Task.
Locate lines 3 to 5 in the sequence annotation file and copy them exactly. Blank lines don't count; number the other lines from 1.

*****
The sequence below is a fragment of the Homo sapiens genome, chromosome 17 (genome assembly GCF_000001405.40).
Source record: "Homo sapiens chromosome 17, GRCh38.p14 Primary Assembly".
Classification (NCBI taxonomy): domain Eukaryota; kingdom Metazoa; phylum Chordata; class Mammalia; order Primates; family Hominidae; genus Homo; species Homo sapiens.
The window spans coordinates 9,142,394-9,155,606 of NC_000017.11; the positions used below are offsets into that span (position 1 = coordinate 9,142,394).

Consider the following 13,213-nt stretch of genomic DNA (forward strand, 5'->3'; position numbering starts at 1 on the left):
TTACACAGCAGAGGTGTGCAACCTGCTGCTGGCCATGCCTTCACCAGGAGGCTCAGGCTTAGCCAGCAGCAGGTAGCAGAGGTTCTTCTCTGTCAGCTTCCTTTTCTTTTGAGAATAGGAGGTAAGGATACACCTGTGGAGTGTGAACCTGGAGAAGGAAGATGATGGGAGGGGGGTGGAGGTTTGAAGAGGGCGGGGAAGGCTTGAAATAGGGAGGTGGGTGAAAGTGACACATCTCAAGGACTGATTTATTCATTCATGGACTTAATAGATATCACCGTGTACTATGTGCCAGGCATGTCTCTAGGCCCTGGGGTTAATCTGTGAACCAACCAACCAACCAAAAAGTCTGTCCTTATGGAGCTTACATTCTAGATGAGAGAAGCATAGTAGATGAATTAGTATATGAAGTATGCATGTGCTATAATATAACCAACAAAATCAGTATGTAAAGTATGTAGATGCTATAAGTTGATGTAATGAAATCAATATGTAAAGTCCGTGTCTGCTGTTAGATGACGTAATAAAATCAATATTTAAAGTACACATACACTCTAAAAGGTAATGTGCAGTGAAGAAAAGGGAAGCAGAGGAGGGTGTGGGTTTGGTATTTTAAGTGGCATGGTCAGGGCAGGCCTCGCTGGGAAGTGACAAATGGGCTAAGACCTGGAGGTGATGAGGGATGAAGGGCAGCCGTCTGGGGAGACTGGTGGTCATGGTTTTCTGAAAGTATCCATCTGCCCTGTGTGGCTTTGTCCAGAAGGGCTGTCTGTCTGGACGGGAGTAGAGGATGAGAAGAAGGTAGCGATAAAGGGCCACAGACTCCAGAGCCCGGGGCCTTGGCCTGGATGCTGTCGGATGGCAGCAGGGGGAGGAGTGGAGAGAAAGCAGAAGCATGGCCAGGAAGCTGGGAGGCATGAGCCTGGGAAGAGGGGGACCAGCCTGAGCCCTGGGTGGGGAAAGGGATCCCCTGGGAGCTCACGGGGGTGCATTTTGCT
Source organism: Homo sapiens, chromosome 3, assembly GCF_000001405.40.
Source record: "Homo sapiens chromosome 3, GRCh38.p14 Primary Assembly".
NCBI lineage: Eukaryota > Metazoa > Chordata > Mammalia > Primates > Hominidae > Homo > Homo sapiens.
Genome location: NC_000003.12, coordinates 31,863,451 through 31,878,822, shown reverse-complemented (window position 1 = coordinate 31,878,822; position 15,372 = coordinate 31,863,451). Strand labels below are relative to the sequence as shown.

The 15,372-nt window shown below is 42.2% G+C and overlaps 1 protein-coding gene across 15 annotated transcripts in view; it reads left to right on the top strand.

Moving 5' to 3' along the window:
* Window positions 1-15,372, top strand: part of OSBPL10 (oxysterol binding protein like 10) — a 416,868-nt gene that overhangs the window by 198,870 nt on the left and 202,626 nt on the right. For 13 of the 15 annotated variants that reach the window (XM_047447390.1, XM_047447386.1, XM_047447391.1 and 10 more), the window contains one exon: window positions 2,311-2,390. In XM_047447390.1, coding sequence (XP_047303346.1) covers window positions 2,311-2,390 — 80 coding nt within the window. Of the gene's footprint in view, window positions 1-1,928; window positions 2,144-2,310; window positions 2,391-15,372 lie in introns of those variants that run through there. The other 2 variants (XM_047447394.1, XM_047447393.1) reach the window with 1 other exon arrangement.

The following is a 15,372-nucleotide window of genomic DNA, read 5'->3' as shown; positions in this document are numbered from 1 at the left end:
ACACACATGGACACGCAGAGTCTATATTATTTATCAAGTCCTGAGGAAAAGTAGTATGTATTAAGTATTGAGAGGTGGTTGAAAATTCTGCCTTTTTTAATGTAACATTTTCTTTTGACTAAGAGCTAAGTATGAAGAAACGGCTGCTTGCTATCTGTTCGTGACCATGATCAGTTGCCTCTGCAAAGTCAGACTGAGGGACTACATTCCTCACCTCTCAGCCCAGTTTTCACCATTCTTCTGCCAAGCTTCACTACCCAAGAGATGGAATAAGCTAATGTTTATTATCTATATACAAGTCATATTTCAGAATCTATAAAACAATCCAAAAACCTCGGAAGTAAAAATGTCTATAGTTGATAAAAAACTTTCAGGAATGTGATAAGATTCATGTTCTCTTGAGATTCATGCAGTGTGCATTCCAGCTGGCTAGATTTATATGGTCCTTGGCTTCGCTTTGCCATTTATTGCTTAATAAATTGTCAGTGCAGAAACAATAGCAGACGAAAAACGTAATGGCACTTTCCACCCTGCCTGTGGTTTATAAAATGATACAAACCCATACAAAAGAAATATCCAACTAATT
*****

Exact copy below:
Classification (NCBI taxonomy): domain Eukaryota; kingdom Metazoa; phylum Chordata; class Mammalia; order Primates; family Hominidae; genus Homo; species Homo sapiens.
The window spans coordinates 9,142,394-9,155,606 of NC_000017.11; the positions used below are offsets into that span (position 1 = coordinate 9,142,394).

Consider the following 13,213-nt stretch of genomic DNA (forward strand, 5'->3'; position numbering starts at 1 on the left):